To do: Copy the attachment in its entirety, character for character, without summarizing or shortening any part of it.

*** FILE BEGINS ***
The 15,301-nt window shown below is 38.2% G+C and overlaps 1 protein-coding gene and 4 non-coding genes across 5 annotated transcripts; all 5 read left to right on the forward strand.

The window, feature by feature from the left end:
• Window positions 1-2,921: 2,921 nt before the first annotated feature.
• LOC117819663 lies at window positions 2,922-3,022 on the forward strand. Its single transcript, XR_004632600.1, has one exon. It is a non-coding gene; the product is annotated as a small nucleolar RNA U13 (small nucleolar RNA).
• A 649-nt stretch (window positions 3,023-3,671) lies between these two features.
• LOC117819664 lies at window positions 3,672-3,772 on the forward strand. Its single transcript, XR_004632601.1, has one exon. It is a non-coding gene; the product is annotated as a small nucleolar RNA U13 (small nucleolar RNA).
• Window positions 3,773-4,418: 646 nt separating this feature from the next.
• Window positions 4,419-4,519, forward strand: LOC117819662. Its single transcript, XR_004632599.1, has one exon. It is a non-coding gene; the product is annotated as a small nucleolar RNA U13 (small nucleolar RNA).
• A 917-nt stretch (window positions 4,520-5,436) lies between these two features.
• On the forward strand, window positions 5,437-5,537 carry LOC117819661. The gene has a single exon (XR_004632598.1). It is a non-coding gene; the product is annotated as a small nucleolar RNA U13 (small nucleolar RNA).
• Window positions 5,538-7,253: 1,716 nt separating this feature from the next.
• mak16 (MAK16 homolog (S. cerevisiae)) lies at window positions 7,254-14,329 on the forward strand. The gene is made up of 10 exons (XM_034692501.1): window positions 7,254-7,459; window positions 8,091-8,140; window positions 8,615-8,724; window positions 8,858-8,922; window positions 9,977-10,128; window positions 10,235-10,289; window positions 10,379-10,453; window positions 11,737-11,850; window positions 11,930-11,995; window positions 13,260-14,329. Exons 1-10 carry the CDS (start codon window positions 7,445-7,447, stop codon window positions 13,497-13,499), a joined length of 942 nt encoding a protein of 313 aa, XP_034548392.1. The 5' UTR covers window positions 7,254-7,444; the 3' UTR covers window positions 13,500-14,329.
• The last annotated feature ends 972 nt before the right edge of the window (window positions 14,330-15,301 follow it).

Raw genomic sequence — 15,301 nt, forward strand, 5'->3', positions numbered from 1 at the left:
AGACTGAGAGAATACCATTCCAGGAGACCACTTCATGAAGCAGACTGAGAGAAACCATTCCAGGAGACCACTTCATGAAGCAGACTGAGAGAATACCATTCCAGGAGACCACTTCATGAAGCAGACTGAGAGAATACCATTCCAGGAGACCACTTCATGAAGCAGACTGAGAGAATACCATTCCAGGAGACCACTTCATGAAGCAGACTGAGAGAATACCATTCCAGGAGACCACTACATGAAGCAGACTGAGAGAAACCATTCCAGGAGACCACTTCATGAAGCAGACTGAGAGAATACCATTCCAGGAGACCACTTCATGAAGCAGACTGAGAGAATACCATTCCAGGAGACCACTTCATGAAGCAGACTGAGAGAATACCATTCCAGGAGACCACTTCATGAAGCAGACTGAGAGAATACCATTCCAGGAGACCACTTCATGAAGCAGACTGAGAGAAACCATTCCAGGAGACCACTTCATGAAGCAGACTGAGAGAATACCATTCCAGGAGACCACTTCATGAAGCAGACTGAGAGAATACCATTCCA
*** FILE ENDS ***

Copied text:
The 15,301-nt window shown below is 38.2% G+C and overlaps 1 protein-coding gene and 4 non-coding genes across 5 annotated transcripts; all 5 read left to right on the forward strand.

The window, feature by feature from the left end:
• Window positions 1-2,921: 2,921 nt before the first annotated feature.
• LOC117819663 lies at window positions 2,922-3,022 on the forward strand. Its single transcript, XR_004632600.1, has one exon. It is a non-coding gene; the product is annotated as a small nucleolar RNA U13 (small nucleolar RNA).
• A 649-nt stretch (window positions 3,023-3,671) lies between these two features.
• LOC117819664 lies at window positions 3,672-3,772 on the forward strand. Its single transcript, XR_004632601.1, has one exon. It is a non-coding gene; the product is annotated as a small nucleolar RNA U13 (small nucleolar RNA).
• Window positions 3,773-4,418: 646 nt separating this feature from the next.
• Window positions 4,419-4,519, forward strand: LOC117819662. Its single transcript, XR_004632599.1, has one exon. It is a non-coding gene; the product is annotated as a small nucleolar RNA U13 (small nucleolar RNA).
• A 917-nt stretch (window positions 4,520-5,436) lies between these two features.
• On the forward strand, window positions 5,437-5,537 carry LOC117819661. The gene has a single exon (XR_004632598.1). It is a non-coding gene; the product is annotated as a small nucleolar RNA U13 (small nucleolar RNA).
• Window positions 5,538-7,253: 1,716 nt separating this feature from the next.
• mak16 (MAK16 homolog (S. cerevisiae)) lies at window positions 7,254-14,329 on the forward strand. The gene is made up of 10 exons (XM_034692501.1): window positions 7,254-7,459; window positions 8,091-8,140; window positions 8,615-8,724; window positions 8,858-8,922; window positions 9,977-10,128; window positions 10,235-10,289; window positions 10,379-10,453; window positions 11,737-11,850; window positions 11,930-11,995; window positions 13,260-14,329. Exons 1-10 carry the CDS (start codon window positions 7,445-7,447, stop codon window positions 13,497-13,499), a joined length of 942 nt encoding a protein of 313 aa, XP_034548392.1. The 5' UTR covers window positions 7,254-7,444; the 3' UTR covers window positions 13,500-14,329.
• The last annotated feature ends 972 nt before the right edge of the window (window positions 14,330-15,301 follow it).

Raw genomic sequence — 15,301 nt, forward strand, 5'->3', positions numbered from 1 at the left:
AGACTGAGAGAATACCATTCCAGGAGACCACTTCATGAAGCAGACTGAGAGAAACCATTCCAGGAGACCACTTCATGAAGCAGACTGAGAGAATACCATTCCAGGAGACCACTTCATGAAGCAGACTGAGAGAATACCATTCCAGGAGACCACTTCATGAAGCAGACTGAGAGAATACCATTCCAGGAGACCACTTCATGAAGCAGACTGAGAGAATACCATTCCAGGAGACCACTACATGAAGCAGACTGAGAGAAACCATTCCAGGAGACCACTTCATGAAGCAGACTGAGAGAATACCATTCCAGGAGACCACTTCATGAAGCAGACTGAGAGAATACCATTCCAGGAGACCACTTCATGAAGCAGACTGAGAGAATACCATTCCAGGAGACCACTTCATGAAGCAGACTGAGAGAATACCATTCCAGGAGACCACTTCATGAAGCAGACTGAGAGAAACCATTCCAGGAGACCACTTCATGAAGCAGACTGAGAGAATACCATTCCAGGAGACCACTTCATGAAGCAGACTGAGAGAATACCATTCCA